Cronin: Mick and Johnny Cronin, Fiachra Milner and Brian Murphy are launching new single Mad For You next week.

Cronin see positives of midlife love

Stables launch party for new single, 'Mad For You'

Described as a "positive mid-life indie love song", ‘Mad For You’ by Cronin – brothers Johnny and Mick, and Mullingar’s Fiachra Milner and Brian Murphy – is being released this week.

The single features Steve Wickham of The Waterboys on fiddle; Carl Odlum from The Frames on soundscapes, organs and keyboards; and singer songwriter John Murray from Tupelo, Mississippi on backing vocals.

There is a launch party this Saturday, October, 15 in The Stables.

Not ones to rest on their laurels, the band released new tracks during lockdown, are preparating for a new album, and are involved in side projects, from Mick working with Biffy Clyro on tour, to Johnny working on a new record with Shane MacGowan and a music podcast called Teenage Wasteland.

They also have a series of gigs coming up this winter, headlining Whelan’s on November 10, and Dingwalls in Camden Town, London, with the Biblecode Sundays.

"We’re getting ready for a new record; our new album will be out next year. We put out three singles during lockdown, There’s A Darkness, Bank of Love, and a cover of The Cure’s A Forest," said frontman Johnny Cronin.

‘Mad For You’ has been described as a "positive mid-life love song" – tell us more about that.

"It was written, full of excitement, ahead of the birth of my son," Johnny said. "It’s influenced by ‘Close to You’ by The Cure, ‘Lust for Life’ by Iggy Pop, Arcade Fire, Bruce Springsteen, and by the old Yeats poem, ‘Why Should Not Old Men Be Mad’.

"There’s a lot of people mentioned in the lyrics, Cole Porter, Bob Dillon and Ballinalee in Longford, we were blown away by that. I’ve never written a song about having a baby boy before, but it’s not completely about that. It’s about love, a mad kind of love. It’s about mid-life love, it’s not like Buddy Holly ‘Peggy Sue’ – it’s an indie love song written in your 40s."

Do you think your music has become more positive as you’ve gotten older?

"No, we’re still singing from emotions. We’re still singing about love and death, and feelings, and the music is always positive even if you’re singing about death or love, that is positive because all art is positive.

"What comes from the heart goes to the heart. We can still sing songs from 15 years ago about love, and death and life, and it still makes sense. Those songs carry on."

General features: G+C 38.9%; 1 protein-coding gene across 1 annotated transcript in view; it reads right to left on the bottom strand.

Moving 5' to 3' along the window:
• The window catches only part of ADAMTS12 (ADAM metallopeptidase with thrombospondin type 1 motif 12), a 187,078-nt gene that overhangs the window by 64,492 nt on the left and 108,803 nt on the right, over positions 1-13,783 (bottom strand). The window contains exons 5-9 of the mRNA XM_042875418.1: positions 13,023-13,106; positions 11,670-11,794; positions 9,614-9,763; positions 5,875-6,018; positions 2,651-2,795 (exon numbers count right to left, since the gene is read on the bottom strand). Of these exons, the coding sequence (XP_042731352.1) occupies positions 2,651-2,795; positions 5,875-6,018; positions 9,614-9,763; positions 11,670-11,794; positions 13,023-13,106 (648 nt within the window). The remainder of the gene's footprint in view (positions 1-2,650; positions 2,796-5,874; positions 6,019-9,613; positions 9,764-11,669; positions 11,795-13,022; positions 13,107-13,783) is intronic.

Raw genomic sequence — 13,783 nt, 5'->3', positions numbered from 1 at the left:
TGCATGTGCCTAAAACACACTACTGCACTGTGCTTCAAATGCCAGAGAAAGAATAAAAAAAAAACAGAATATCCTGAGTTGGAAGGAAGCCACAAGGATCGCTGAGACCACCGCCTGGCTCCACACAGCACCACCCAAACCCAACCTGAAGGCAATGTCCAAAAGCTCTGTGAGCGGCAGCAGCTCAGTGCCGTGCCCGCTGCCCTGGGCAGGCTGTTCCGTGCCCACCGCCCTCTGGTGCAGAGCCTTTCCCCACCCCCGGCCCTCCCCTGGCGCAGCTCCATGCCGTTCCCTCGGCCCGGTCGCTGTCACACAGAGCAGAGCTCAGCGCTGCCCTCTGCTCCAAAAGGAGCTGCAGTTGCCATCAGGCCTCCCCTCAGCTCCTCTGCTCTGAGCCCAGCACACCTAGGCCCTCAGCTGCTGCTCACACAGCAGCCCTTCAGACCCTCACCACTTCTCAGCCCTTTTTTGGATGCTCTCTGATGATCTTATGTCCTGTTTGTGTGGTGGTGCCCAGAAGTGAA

The single artwork features a picture of the Cronin’s grandparents, who married in the ‘50s.

They also have new promotional artwork shot on location in the midlands by Paul Gallagher, brother of Liam and Noel Gallagher of Oasis fame.

"Paul would be a good friend of ours. He came over and did some promo shoots around Lough Ennell and Multyfarnham, Longford, Drumlish (the Cronin’s homestead and Transmission Rooms studio base), and all across the midlands really.

"I find you have to smile in pictures as you get older, you can’t look as moody any more," he says.

You are working with Shane MacGowan on a much-anticipated new album. How is that coming along?

"We are, and things look like they are moving well," says Mick. "Shane’s in a great head space at the moment, very zen and mad to get stuff finished. We just had the amazing Camille O’Sullivan down with us in studio with us recording a duet with Shane.

"We’ve recorded 15 songs with Shane, a few new songs and some of his favourites," adds Johnny, who is also involved in Teenage Wasteland, The Who inspired podcast which celebrates the best music in the world – the music of our teenage years.

"We’ve had guests Matt McManamon from The Specials and The Dead Sixties; John Murray from Tupelo, Mississippi; Duncan Patterson from Anathema and Antimatter, who used to live in Mullingar; and the latest is Paul Gallagher – talking about his teenage influences, and the first records he ever bought, music, and life and experience."

You can hear Teenage Wasteland on Spotify.

Post lockdown, do you think the industry has recovered or is there a way to go yet?

"Music always gets hit in times like these, people are worried about their bills, and blackouts, and even blackouts in pubs," says Johnny. "But what did they do in the 17th Century – they still rocked, with candles. It carries on."

So, what can the audience expect on October 15 in The Stables?

"It will be great to come back to The Stables, it’s been a while since we played that venue, the last time was before lockdown, so we’re looking forward to rocking it. We’ll have some special guests on the night also."

Ahead of the gig, Cronin thank Westmeath County Council and the Live and Local Scheme.

"This is the second event we have been able to do with their help, they have been amazing to work with," says Mick.